Why Won't Health Insurance Companies Pay for New Drugs?


Apr 17, 2024

Closeup of a hand giving a paper prescription to a pharmacist, photo by stevecoleimages/Getty Images

Photo by stevecoleimages/Getty Images

This commentary originally appeared on The Boston Globe on April 10, 2024.

On January 6, 2023, the Food and Drug Administration granted accelerated approval for a new treatment for Alzheimer's: Leqembi, a drug that may slow the disease's progression.

And yet mere hours after its approval, the Centers for Medicare & Medicaid Services (CMS), the largest insurer in the country, announced that it would not cover the drug for Medicare patients. The Alzheimer's Association, a nonprofit that advocates for patients and caregivers, responded to the decision by saying that the CMS's refusal to cover the treatment was “unprecedented.” Indeed, other federal health programs covered the drug right away, including the Veterans Health Administration. The CMS agreed to cover Leqembi later in the year, once it had obtained full approval from the FDA, but only for patients meeting certain criteria.

The FDA has steadily increased the speed at which it approves new drugs over the last two decades.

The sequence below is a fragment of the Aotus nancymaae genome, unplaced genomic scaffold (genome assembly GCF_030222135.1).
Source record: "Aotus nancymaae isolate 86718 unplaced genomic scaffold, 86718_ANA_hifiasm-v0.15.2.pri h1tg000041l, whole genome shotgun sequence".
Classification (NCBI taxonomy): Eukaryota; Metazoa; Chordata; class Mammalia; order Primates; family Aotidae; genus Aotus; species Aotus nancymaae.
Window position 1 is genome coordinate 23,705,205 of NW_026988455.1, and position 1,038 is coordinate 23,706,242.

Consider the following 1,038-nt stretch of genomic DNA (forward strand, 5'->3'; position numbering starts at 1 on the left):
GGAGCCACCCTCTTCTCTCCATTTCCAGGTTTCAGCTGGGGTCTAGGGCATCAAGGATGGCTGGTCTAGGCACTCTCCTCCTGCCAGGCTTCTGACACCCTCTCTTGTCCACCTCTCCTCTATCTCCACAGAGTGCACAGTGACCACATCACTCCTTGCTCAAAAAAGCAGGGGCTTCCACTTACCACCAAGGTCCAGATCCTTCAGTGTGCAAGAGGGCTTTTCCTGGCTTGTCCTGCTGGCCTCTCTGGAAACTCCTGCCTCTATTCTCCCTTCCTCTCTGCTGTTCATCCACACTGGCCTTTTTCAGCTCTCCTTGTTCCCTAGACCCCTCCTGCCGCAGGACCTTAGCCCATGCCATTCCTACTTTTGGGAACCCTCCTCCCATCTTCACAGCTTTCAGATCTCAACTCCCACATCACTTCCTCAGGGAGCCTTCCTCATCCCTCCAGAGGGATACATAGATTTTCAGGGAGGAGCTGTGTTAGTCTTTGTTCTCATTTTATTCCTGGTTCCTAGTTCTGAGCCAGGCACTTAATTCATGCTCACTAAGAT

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The FDA has steadily increased the speed at which it approves new drugs over the last two decades. In 2023, the agency approved 55 new drugs, up from 21 in 2003. The great majority of drugs are now approved through its accelerated program, leaving the FDA wide open to criticism that its standards are too low and that it is simply acting as a rubber stamp for pharmaceutical companies. Under the accelerated program, the FDA grants approval for the drug to be put on the market and later grants full approval after clinical trials confirm a drug's effectiveness.

The FDA started fast-tracking new treatments partly in response to lobbying from pharmaceutical companies and patient groups. When the FDA approved a treatment for a form of ALS in 2023, it cited patient perspectives as one reason for the approval. Patient advocacy was a major driver of attention to the disease: The “ice bucket challenge” in 2014 highlighted the experiences of people living with ALS and resulted in a flood of donations to fund research into possible treatments. Although this newly approved drug (toferson, marketed at Qalsody) did not slow disease progression in clinical trials, in the year since approval physicians prescribing the drug have reported that it improves patient quality of life and allows more patients with ALS to live independently. Despite these reports, several insurers have refused to cover this treatment, claiming it is “not medically necessary.”

These are far from the only examples. In 2017, insurers raised concerns about the high cost of the drug Dupixent, which treats skin conditions like eczema that are not fatal but severely affect patients' quality of life. Many insurers, including Medicare, do not cover the high-priced weight loss drug semaglutide, also known as Wegovy, despite major patient demand for safe and effective weight loss treatments. This puts such treatments beyond the financial reach of all but the wealthiest or most well-connected patients.